Monday, 8:11 a.m.
Hartmann drummed his fingers on the desk, glancing quickly at the clock hanging on the opposite wall. Eight eleven. “Come on. Come on,” he shouted into the empty room. “Answer the god damn phone.”
“Federal Aviation Administration. Phil Cruz speaking,” the voice said.
Hartmann breathed a sigh of relief. “Mr. Cruz? This is Special Agent William Hartmann. FBI out of San Francisco. The Deputy Director of the FBI gave me your name. He said you were the only FAA person on the west coast who could change the flight path of a plane already airborne. I need you to do that immediately.”
“Sir, I can’t do that unless …”
“I’m sorry to interrupt, Mr. Cruz, but there’s no time for I can’t do that. You’ve got to get that plane back on the ground. There’s a bomb on board.”
Please leave a Reply as to what you thought of the chapter. If it moves you to want to read further, please email me at DennisKollerAuthor@gmail.com and I’ll send you the next few chapters.
21 thoughts on “Chapter 1 – “One Death Too Far””
With very few words, the reader is swept into the action and anticipating “the rest of the story,” as Paul Harvey would say. Good job. And “yes,” we want to see where the story goes from this exciting start.
Is this book available? Where can I buy it? The first couple pages has me salivating for more.
Dennis, I like it a lot and believe there’s potential for a good sized print run. When completed I’ll want an autographed copy.
I like the introduction and how you set the stage for the pending drama. Reminds me of John Grisham’s writing style, which I absolutely enjoy.
Dennis, Sure you didn’t learn your language at CMA? Ann and I both read your first chapter, and enjoyed it! Bring it on! Dick
Love it! Can’t wait to read more!!
Dennis – I just read Chapter 1 after reading your first draft a while back. It hooked me just as much this time as the first time. You are an excellent writer and I can see why you received an award for this book.
Immediately grabs my attention!
Thanks, tom. It will be available in book form shortly.
Chapter 1 begins like a NASA rocket takeoff. Characters and story are set in motion. Sentences are well crafted. What a total tease in which I cry out for more. John Mossi, S.J.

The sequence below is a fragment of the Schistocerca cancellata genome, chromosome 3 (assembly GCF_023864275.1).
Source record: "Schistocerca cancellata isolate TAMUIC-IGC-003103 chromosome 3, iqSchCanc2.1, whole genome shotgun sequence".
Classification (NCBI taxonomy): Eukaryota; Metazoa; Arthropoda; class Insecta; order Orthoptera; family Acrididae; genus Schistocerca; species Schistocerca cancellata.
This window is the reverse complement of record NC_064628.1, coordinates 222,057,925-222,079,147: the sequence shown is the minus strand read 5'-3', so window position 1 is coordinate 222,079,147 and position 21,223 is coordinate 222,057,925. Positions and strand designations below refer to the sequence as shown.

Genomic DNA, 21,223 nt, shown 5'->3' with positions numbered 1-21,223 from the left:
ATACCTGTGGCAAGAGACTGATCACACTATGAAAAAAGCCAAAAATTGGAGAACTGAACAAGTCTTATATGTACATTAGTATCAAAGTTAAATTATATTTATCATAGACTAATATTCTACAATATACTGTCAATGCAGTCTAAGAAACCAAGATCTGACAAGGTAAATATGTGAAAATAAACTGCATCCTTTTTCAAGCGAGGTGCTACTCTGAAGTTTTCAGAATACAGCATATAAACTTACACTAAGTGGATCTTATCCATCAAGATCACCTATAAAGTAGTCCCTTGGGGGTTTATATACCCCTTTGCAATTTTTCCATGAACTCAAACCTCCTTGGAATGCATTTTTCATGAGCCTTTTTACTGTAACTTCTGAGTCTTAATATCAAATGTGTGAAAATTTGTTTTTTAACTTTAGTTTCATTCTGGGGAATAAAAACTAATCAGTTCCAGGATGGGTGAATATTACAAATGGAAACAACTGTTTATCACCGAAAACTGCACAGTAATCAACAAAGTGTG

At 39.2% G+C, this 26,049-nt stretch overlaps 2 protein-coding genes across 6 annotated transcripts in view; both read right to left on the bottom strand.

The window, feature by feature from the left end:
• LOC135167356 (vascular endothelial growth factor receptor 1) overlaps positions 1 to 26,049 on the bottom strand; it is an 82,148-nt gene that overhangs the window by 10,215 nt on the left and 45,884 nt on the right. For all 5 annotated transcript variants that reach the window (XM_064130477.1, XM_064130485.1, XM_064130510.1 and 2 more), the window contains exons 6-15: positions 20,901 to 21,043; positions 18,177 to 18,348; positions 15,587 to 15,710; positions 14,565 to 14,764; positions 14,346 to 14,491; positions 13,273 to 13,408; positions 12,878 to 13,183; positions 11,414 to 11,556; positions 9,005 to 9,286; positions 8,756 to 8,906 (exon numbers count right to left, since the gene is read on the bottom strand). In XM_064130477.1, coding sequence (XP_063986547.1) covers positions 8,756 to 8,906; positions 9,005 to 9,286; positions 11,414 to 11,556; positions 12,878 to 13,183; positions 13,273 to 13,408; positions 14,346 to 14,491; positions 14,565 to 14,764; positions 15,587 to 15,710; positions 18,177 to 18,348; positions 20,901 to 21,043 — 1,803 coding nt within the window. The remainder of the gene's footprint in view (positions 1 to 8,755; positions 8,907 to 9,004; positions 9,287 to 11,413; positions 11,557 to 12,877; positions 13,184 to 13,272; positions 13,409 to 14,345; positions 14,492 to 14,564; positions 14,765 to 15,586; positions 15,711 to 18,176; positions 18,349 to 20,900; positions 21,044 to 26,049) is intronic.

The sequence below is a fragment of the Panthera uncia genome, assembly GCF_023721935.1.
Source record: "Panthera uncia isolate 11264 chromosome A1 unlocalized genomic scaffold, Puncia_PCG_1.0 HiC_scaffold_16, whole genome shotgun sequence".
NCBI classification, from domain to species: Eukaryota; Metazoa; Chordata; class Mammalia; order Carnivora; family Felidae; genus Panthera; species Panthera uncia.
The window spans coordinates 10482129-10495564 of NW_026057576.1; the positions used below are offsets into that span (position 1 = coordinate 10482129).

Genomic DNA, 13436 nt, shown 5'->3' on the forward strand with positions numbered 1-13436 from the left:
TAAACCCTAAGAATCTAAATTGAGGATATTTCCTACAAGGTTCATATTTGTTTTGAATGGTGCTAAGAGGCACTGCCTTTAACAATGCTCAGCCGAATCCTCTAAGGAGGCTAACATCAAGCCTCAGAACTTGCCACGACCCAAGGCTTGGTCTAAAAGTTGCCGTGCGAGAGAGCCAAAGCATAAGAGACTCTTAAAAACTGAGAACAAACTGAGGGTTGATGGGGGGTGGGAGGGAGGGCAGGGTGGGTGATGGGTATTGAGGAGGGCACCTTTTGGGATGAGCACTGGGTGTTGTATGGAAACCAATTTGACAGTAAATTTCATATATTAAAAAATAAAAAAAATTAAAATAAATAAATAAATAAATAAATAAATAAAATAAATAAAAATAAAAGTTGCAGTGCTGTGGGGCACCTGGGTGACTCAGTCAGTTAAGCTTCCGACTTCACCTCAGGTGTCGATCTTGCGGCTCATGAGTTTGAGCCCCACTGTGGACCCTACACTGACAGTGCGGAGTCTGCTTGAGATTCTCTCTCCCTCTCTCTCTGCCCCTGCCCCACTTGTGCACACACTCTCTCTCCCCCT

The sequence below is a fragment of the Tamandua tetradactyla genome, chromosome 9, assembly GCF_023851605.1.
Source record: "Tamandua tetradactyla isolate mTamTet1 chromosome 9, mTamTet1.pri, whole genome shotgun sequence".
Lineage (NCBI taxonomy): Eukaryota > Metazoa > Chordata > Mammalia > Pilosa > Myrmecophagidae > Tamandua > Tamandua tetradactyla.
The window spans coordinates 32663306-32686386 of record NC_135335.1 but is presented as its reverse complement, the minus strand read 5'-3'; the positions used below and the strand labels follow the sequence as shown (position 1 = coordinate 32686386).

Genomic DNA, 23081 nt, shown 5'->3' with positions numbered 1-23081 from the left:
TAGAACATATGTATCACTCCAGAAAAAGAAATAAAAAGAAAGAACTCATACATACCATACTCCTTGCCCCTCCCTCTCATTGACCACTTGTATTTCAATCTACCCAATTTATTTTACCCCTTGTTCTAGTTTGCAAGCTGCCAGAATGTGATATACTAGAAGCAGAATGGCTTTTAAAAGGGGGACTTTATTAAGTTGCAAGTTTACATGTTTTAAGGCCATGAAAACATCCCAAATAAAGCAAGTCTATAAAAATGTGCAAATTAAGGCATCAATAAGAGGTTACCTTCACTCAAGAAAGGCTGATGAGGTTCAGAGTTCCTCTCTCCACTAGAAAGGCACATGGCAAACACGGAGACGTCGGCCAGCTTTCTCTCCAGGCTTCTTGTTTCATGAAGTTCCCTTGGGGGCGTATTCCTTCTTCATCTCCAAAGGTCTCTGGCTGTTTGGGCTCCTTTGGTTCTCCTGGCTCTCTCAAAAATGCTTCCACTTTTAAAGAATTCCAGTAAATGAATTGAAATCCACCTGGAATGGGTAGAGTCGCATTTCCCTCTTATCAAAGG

Dennis, Loved the first chapter. Can’t wait to read the rest of the novel. Soon your name will be mentioned in the same breath as Connelly, Baldacci. Ludlum and Clancy. Maybe Fr James Martin, SJ also.
The first chapter sets the reader up rather quickly with the plane’s bomb blast.
Who were the men in the cleaning van? bad guys?, FBI?, or some one else? You never know DEA?
send us more
id prefer just technically, to see the first two sentences combined as in .’Impatiently, Hartman drummed his fingers on the desk, (and? maybe not!) glanced at the clock… etc. moves a little more quickly. And I’m just curious as to the procedure – is this the way a real agent would have to call bout an urgent thing like this? Somehow, I hope there is a way that would get through quicker to the proper person and give them verification of the caller’s ID or the call’s importance at the same time- isn’t there? I cross my fingers the real answer is, “Yes!” and this was just to make it more suspenseful, but I’d like to know! And yes, would like to read more!
Thanks for the comments. Very helpful indeed. You are absolutely right about combining the 1st two sentences. You are also right about the procedural question. Technically FBI Agent Hartmann would have called the FAA (only they have the jurisdiction to turn the plane around). Why did I use the VP at SFO? Because thought it would be cleaner, and therefore add to the tension. However, you are not the only one I received push-back from concerning the legitimacy of using a local at SFO. Thanks to the “final” push-back (yours), I am going to change the scene so Hartmann contacts the FAA. Thinking more clearly on the “suspense” angle (which I want to thank you for forcing me to do), I can exact as much tension by using the FAA as I did by using an employee at SFO. MY bad! Thanks for the comments and for being so discerning.
Very intriguing. I have to get this and read it. Didn’t know you had gone into writing Dennis. Congratulations.
I just finished “The Oath”. I thoroughly enjoyed it. You combined the three things I love to read about (San Francisco, Vietnam Nam and police stories) and melded them into one book. Great job. Can’t wait for your next book. Thanks.
Glad you enjoyed it. I had a lot of fun writing it.
Congratulations on your book, Dennis! I read your thoughts on Amazon and couldn’t help but think of what Neil Gaiman said about freebies (and piracy) in the following link:
Of course, this is Neil Gaiman. He has a huge following. But I wonder if it applies?
Wishing you happiness and success,
Thank you so much for the heads-up on Neil’s post. It was super instructive. Keep feeding me thoughts like this. I need all the “mentoring” help I can get.
Dear Mr. Koller, I just finished The OATH. Fantastic read. From start to finish, I didn’t want to put it down. If not forgotten a bing to sleep and other human needs, I know I would completed your Great Novel in one sitting.
I can’t wait to get and read your next offering . !!!
John H. Kuhl, CPCM email@example.com
Thanks. I’m glad you enjoyed it. My next book is in its final (I hope) re-write. It should be ready for human consumption within the next month. Email me and I’ll send you the first four or five chapters. Your input would be helpful.